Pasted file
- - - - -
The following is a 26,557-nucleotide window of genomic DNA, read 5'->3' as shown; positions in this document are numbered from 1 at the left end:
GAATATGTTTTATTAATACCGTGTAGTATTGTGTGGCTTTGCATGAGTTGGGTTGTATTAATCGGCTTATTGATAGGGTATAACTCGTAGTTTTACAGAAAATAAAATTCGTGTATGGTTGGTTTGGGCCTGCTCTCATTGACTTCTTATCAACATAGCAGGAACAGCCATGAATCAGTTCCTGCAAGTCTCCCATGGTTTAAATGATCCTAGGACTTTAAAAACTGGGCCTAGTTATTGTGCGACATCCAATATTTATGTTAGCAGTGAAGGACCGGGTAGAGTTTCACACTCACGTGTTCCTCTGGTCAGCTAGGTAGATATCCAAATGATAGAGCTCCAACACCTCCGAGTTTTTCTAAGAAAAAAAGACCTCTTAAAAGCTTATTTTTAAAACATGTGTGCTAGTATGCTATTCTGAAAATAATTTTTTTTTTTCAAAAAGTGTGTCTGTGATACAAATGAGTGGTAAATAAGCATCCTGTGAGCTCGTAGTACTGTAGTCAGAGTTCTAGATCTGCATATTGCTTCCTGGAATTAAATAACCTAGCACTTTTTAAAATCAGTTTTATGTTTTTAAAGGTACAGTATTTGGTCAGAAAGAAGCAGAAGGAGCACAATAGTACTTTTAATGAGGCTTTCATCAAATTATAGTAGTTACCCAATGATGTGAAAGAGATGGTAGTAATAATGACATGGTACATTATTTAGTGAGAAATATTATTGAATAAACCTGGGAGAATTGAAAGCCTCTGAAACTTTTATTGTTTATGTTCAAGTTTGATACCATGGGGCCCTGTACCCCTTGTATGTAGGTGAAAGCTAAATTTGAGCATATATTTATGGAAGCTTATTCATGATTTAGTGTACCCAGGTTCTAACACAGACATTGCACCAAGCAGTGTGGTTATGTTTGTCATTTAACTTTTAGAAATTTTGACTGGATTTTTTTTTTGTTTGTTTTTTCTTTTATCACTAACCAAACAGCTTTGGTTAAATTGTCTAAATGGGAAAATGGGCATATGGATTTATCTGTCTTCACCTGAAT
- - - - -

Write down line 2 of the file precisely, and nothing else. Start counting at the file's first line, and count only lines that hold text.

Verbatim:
GAATATGTTTTATTAATACCGTGTAGTATTGTGTGGCTTTGCATGAGTTGGGTTGTATTAATCGGCTTATTGATAGGGTATAACTCGTAGTTTTACAGAAAATAAAATTCGTGTATGGTTGGTTTGGGCCTGCTCTCATTGACTTCTTATCAACATAGCAGGAACAGCCATGAATCAGTTCCTGCAAGTCTCCCATGGTTTAAATGATCCTAGGACTTTAAAAACTGGGCCTAGTTATTGTGCGACATCCAATATTTATGTTAGCAGTGAAGGACCGGGTAGAGTTTCACACTCACGTGTTCCTCTGGTCAGCTAGGTAGATATCCAAATGATAGAGCTCCAACACCTCCGAGTTTTTCTAAGAAAAAAAGACCTCTTAAAAGCTTATTTTTAAAACATGTGTGCTAGTATGCTATTCTGAAAATAATTTTTTTTTTTCAAAAAGTGTGTCTGTGATACAAATGAGTGGTAAATAAGCATCCTGTGAGCTCGTAGTACTGTAGTCAGAGTTCTAGATCTGCATATTGCTTCCTGGAATTAAATAACCTAGCACTTTTTAAAATCAGTTTTATGTTTTTAAAGGTACAGTATTTGGTCAGAAAGAAGCAGAAGGAGCACAATAGTACTTTTAATGAGGCTTTCATCAAATTATAGTAGTTACCCAATGATGTGAAAGAGATGGTAGTAATAATGACATGGTACATTATTTAGTGAGAAATATTATTGAATAAACCTGGGAGAATTGAAAGCCTCTGAAACTTTTATTGTTTATGTTCAAGTTTGATACCATGGGGCCCTGTACCCCTTGTATGTAGGTGAAAGCTAAATTTGAGCATATATTTATGGAAGCTTATTCATGATTTAGTGTACCCAGGTTCTAACACAGACATTGCACCAAGCAGTGTGGTTATGTTTGTCATTTAACTTTTAGAAATTTTGACTGGATTTTTTTTTTGTTTGTTTTTTCTTTTATCACTAACCAAACAGCTTTGGTTAAATTGTCTAAATGGGAAAATGGGCATATGGATTTATCTGTCTTCACCTGAAT